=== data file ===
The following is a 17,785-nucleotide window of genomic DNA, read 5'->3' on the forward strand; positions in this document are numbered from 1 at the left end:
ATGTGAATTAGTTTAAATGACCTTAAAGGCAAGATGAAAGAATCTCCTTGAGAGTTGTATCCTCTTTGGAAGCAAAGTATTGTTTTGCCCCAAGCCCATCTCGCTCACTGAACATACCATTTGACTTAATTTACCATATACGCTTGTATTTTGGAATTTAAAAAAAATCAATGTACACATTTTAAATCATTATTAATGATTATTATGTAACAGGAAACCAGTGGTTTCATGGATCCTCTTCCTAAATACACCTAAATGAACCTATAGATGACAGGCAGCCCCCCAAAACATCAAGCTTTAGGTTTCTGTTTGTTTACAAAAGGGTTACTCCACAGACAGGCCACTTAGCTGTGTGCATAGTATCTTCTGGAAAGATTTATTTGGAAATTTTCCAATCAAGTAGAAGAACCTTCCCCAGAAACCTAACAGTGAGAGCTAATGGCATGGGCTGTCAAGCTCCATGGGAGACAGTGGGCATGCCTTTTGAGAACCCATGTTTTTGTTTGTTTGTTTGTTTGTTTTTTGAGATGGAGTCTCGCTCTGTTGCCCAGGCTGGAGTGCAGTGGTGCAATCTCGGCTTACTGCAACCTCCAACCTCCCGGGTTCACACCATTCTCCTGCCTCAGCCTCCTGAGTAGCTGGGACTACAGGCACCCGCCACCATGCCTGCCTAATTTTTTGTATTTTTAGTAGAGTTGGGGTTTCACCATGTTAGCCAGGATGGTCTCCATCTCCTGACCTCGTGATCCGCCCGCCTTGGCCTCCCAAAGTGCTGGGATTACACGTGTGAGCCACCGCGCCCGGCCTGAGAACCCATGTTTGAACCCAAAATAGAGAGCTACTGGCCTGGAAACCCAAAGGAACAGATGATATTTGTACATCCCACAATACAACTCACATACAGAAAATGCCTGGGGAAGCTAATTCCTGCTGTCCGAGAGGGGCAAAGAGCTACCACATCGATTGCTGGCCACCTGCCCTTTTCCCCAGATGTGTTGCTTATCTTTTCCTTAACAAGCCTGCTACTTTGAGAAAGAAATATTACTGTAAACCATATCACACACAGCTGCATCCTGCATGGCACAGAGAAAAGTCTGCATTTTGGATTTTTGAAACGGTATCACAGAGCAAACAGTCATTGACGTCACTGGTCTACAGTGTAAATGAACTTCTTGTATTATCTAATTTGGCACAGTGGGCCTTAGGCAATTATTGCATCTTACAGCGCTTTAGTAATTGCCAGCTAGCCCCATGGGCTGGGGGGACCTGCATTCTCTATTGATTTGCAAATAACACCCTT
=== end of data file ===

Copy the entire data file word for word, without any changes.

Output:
The following is a 17,785-nucleotide window of genomic DNA, read 5'->3' on the forward strand; positions in this document are numbered from 1 at the left end:
ATGTGAATTAGTTTAAATGACCTTAAAGGCAAGATGAAAGAATCTCCTTGAGAGTTGTATCCTCTTTGGAAGCAAAGTATTGTTTTGCCCCAAGCCCATCTCGCTCACTGAACATACCATTTGACTTAATTTACCATATACGCTTGTATTTTGGAATTTAAAAAAAATCAATGTACACATTTTAAATCATTATTAATGATTATTATGTAACAGGAAACCAGTGGTTTCATGGATCCTCTTCCTAAATACACCTAAATGAACCTATAGATGACAGGCAGCCCCCCAAAACATCAAGCTTTAGGTTTCTGTTTGTTTACAAAAGGGTTACTCCACAGACAGGCCACTTAGCTGTGTGCATAGTATCTTCTGGAAAGATTTATTTGGAAATTTTCCAATCAAGTAGAAGAACCTTCCCCAGAAACCTAACAGTGAGAGCTAATGGCATGGGCTGTCAAGCTCCATGGGAGACAGTGGGCATGCCTTTTGAGAACCCATGTTTTTGTTTGTTTGTTTGTTTGTTTTTTGAGATGGAGTCTCGCTCTGTTGCCCAGGCTGGAGTGCAGTGGTGCAATCTCGGCTTACTGCAACCTCCAACCTCCCGGGTTCACACCATTCTCCTGCCTCAGCCTCCTGAGTAGCTGGGACTACAGGCACCCGCCACCATGCCTGCCTAATTTTTTGTATTTTTAGTAGAGTTGGGGTTTCACCATGTTAGCCAGGATGGTCTCCATCTCCTGACCTCGTGATCCGCCCGCCTTGGCCTCCCAAAGTGCTGGGATTACACGTGTGAGCCACCGCGCCCGGCCTGAGAACCCATGTTTGAACCCAAAATAGAGAGCTACTGGCCTGGAAACCCAAAGGAACAGATGATATTTGTACATCCCACAATACAACTCACATACAGAAAATGCCTGGGGAAGCTAATTCCTGCTGTCCGAGAGGGGCAAAGAGCTACCACATCGATTGCTGGCCACCTGCCCTTTTCCCCAGATGTGTTGCTTATCTTTTCCTTAACAAGCCTGCTACTTTGAGAAAGAAATATTACTGTAAACCATATCACACACAGCTGCATCCTGCATGGCACAGAGAAAAGTCTGCATTTTGGATTTTTGAAACGGTATCACAGAGCAAACAGTCATTGACGTCACTGGTCTACAGTGTAAATGAACTTCTTGTATTATCTAATTTGGCACAGTGGGCCTTAGGCAATTATTGCATCTTACAGCGCTTTAGTAATTGCCAGCTAGCCCCATGGGCTGGGGGGACCTGCATTCTCTATTGATTTGCAAATAACACCCTT